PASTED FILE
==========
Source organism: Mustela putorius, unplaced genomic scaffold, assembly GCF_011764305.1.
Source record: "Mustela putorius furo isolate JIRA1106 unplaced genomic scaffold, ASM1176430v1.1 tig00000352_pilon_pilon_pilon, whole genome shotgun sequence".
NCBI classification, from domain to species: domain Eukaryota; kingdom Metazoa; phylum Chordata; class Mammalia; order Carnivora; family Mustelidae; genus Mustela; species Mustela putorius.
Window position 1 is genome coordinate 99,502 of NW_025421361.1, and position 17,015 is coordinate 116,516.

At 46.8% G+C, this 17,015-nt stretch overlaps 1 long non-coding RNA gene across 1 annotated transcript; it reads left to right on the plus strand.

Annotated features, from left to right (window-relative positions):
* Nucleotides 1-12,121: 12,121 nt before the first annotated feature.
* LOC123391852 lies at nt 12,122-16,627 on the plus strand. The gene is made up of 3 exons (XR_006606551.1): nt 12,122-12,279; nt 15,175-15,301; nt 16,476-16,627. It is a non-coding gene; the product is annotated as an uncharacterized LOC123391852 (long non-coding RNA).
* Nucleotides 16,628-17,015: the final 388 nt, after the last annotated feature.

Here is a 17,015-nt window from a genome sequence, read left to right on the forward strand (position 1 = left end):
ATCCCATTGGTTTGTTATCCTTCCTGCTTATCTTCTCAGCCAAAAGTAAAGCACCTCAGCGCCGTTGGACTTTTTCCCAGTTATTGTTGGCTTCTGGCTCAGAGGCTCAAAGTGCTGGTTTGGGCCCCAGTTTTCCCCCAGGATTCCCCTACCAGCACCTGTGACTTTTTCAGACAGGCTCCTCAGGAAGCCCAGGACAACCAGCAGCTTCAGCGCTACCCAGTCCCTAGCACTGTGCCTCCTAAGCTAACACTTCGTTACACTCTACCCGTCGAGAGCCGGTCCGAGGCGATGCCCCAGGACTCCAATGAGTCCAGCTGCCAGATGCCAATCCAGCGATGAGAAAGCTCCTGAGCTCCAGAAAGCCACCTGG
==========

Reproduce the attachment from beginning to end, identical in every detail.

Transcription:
Source organism: Mustela putorius, unplaced genomic scaffold, assembly GCF_011764305.1.
Source record: "Mustela putorius furo isolate JIRA1106 unplaced genomic scaffold, ASM1176430v1.1 tig00000352_pilon_pilon_pilon, whole genome shotgun sequence".
NCBI classification, from domain to species: domain Eukaryota; kingdom Metazoa; phylum Chordata; class Mammalia; order Carnivora; family Mustelidae; genus Mustela; species Mustela putorius.
Window position 1 is genome coordinate 99,502 of NW_025421361.1, and position 17,015 is coordinate 116,516.

At 46.8% G+C, this 17,015-nt stretch overlaps 1 long non-coding RNA gene across 1 annotated transcript; it reads left to right on the plus strand.

Annotated features, from left to right (window-relative positions):
* Nucleotides 1-12,121: 12,121 nt before the first annotated feature.
* LOC123391852 lies at nt 12,122-16,627 on the plus strand. The gene is made up of 3 exons (XR_006606551.1): nt 12,122-12,279; nt 15,175-15,301; nt 16,476-16,627. It is a non-coding gene; the product is annotated as an uncharacterized LOC123391852 (long non-coding RNA).
* Nucleotides 16,628-17,015: the final 388 nt, after the last annotated feature.

Here is a 17,015-nt window from a genome sequence, read left to right on the forward strand (position 1 = left end):
ATCCCATTGGTTTGTTATCCTTCCTGCTTATCTTCTCAGCCAAAAGTAAAGCACCTCAGCGCCGTTGGACTTTTTCCCAGTTATTGTTGGCTTCTGGCTCAGAGGCTCAAAGTGCTGGTTTGGGCCCCAGTTTTCCCCCAGGATTCCCCTACCAGCACCTGTGACTTTTTCAGACAGGCTCCTCAGGAAGCCCAGGACAACCAGCAGCTTCAGCGCTACCCAGTCCCTAGCACTGTGCCTCCTAAGCTAACACTTCGTTACACTCTACCCGTCGAGAGCCGGTCCGAGGCGATGCCCCAGGACTCCAATGAGTCCAGCTGCCAGATGCCAATCCAGCGATGAGAAAGCTCCTGAGCTCCAGAAAGCCACCTGG